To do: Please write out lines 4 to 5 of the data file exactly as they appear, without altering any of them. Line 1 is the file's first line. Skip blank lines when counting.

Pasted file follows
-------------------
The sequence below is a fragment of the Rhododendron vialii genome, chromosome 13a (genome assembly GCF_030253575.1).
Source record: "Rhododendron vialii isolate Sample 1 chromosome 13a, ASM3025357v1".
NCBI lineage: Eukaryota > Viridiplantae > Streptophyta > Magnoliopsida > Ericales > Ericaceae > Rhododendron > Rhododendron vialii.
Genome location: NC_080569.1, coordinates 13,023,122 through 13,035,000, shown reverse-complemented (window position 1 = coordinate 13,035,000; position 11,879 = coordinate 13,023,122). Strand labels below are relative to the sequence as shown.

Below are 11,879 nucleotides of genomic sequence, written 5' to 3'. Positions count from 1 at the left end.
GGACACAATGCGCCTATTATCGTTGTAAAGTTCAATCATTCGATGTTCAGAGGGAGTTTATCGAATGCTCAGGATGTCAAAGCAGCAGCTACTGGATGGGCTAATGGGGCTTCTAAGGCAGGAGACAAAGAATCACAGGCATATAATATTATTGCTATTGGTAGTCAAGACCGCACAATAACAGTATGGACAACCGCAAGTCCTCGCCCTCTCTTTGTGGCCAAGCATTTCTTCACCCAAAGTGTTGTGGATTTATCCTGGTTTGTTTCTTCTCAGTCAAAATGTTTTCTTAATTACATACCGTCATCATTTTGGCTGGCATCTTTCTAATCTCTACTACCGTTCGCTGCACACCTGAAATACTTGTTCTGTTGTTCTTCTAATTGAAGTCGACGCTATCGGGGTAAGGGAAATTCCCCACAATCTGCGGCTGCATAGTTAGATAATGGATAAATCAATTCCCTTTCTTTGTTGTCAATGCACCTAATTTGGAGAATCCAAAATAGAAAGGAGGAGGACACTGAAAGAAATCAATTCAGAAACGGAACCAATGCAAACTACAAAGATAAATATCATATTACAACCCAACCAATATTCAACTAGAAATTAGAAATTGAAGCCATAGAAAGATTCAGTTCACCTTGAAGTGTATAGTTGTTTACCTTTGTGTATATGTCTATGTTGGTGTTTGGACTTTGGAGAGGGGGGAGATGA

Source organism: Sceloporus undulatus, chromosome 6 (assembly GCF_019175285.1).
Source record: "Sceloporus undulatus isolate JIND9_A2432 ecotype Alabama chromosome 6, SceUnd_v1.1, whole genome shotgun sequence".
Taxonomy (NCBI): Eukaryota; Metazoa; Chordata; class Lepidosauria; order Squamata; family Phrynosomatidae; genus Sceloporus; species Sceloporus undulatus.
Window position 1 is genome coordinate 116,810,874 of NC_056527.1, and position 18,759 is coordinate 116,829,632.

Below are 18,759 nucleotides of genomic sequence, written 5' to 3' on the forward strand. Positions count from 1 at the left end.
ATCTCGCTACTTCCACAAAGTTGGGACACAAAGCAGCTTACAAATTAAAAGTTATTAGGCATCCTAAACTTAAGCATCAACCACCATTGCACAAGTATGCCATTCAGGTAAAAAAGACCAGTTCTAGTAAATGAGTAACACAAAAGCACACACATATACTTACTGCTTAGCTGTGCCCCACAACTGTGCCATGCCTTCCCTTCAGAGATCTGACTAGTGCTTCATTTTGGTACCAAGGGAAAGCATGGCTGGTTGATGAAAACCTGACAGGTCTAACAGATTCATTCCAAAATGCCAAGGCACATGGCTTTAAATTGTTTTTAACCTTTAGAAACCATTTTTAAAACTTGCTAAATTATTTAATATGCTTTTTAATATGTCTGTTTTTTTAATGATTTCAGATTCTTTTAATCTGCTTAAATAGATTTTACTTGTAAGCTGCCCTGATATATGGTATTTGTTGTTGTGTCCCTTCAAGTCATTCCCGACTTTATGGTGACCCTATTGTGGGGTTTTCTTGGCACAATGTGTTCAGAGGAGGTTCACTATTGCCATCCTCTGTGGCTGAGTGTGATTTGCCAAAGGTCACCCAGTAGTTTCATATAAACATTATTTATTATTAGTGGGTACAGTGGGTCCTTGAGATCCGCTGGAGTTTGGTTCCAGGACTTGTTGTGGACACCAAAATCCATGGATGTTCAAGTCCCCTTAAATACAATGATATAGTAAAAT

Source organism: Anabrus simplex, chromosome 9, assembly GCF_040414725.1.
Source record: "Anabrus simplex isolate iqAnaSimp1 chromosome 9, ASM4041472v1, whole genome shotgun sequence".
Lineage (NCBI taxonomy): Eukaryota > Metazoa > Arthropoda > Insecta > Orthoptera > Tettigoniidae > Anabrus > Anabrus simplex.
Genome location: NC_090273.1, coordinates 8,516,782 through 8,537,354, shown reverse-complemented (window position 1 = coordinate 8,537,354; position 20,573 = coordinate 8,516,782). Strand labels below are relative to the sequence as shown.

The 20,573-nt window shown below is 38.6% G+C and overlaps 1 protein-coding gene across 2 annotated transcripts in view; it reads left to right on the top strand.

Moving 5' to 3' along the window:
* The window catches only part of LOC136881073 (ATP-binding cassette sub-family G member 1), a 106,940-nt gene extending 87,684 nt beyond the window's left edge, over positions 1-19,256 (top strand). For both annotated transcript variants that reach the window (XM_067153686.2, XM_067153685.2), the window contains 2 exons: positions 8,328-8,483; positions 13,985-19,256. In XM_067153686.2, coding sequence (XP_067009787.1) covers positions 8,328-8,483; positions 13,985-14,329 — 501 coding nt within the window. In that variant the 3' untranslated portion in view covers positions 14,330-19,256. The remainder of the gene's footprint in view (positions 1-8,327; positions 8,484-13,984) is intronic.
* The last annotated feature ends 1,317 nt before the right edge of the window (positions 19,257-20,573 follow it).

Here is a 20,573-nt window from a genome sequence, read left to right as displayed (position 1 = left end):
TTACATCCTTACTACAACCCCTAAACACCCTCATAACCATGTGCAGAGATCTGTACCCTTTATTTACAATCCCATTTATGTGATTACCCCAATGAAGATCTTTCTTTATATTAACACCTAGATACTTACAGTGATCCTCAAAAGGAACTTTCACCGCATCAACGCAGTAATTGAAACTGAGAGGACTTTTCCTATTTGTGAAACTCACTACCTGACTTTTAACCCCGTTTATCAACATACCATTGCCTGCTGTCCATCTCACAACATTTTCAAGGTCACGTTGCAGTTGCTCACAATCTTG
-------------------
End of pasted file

Genome location: NC_080569.1, coordinates 13,023,122 through 13,035,000, shown reverse-complemented (window position 1 = coordinate 13,035,000; position 11,879 = coordinate 13,023,122). Strand labels below are relative to the sequence as shown.

Below are 11,879 nucleotides of genomic sequence, written 5' to 3'. Positions count from 1 at the left end.